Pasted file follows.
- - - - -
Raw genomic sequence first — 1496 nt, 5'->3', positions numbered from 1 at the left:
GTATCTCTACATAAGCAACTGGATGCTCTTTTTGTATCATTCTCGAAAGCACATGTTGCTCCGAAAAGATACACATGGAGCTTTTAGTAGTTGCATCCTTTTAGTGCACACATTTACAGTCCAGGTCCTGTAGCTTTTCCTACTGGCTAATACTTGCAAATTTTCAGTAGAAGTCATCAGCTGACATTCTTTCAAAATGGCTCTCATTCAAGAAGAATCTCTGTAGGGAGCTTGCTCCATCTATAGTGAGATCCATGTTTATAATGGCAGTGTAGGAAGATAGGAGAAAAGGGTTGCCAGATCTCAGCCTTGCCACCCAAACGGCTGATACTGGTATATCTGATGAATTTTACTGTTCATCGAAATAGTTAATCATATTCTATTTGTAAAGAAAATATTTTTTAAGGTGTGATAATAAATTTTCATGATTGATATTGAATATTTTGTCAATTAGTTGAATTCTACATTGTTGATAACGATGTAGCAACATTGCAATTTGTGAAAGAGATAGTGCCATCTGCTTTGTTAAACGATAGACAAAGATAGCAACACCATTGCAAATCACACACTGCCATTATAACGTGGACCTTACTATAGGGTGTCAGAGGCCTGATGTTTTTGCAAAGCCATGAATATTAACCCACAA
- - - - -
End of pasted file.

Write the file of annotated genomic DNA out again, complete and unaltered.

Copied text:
Raw genomic sequence first — 1496 nt, 5'->3', positions numbered from 1 at the left:
GTATCTCTACATAAGCAACTGGATGCTCTTTTTGTATCATTCTCGAAAGCACATGTTGCTCCGAAAAGATACACATGGAGCTTTTAGTAGTTGCATCCTTTTAGTGCACACATTTACAGTCCAGGTCCTGTAGCTTTTCCTACTGGCTAATACTTGCAAATTTTCAGTAGAAGTCATCAGCTGACATTCTTTCAAAATGGCTCTCATTCAAGAAGAATCTCTGTAGGGAGCTTGCTCCATCTATAGTGAGATCCATGTTTATAATGGCAGTGTAGGAAGATAGGAGAAAAGGGTTGCCAGATCTCAGCCTTGCCACCCAAACGGCTGATACTGGTATATCTGATGAATTTTACTGTTCATCGAAATAGTTAATCATATTCTATTTGTAAAGAAAATATTTTTTAAGGTGTGATAATAAATTTTCATGATTGATATTGAATATTTTGTCAATTAGTTGAATTCTACATTGTTGATAACGATGTAGCAACATTGCAATTTGTGAAAGAGATAGTGCCATCTGCTTTGTTAAACGATAGACAAAGATAGCAACACCATTGCAAATCACACACTGCCATTATAACGTGGACCTTACTATAGGGTGTCAGAGGCCTGATGTTTTTGCAAAGCCATGAATATTAACCCACAA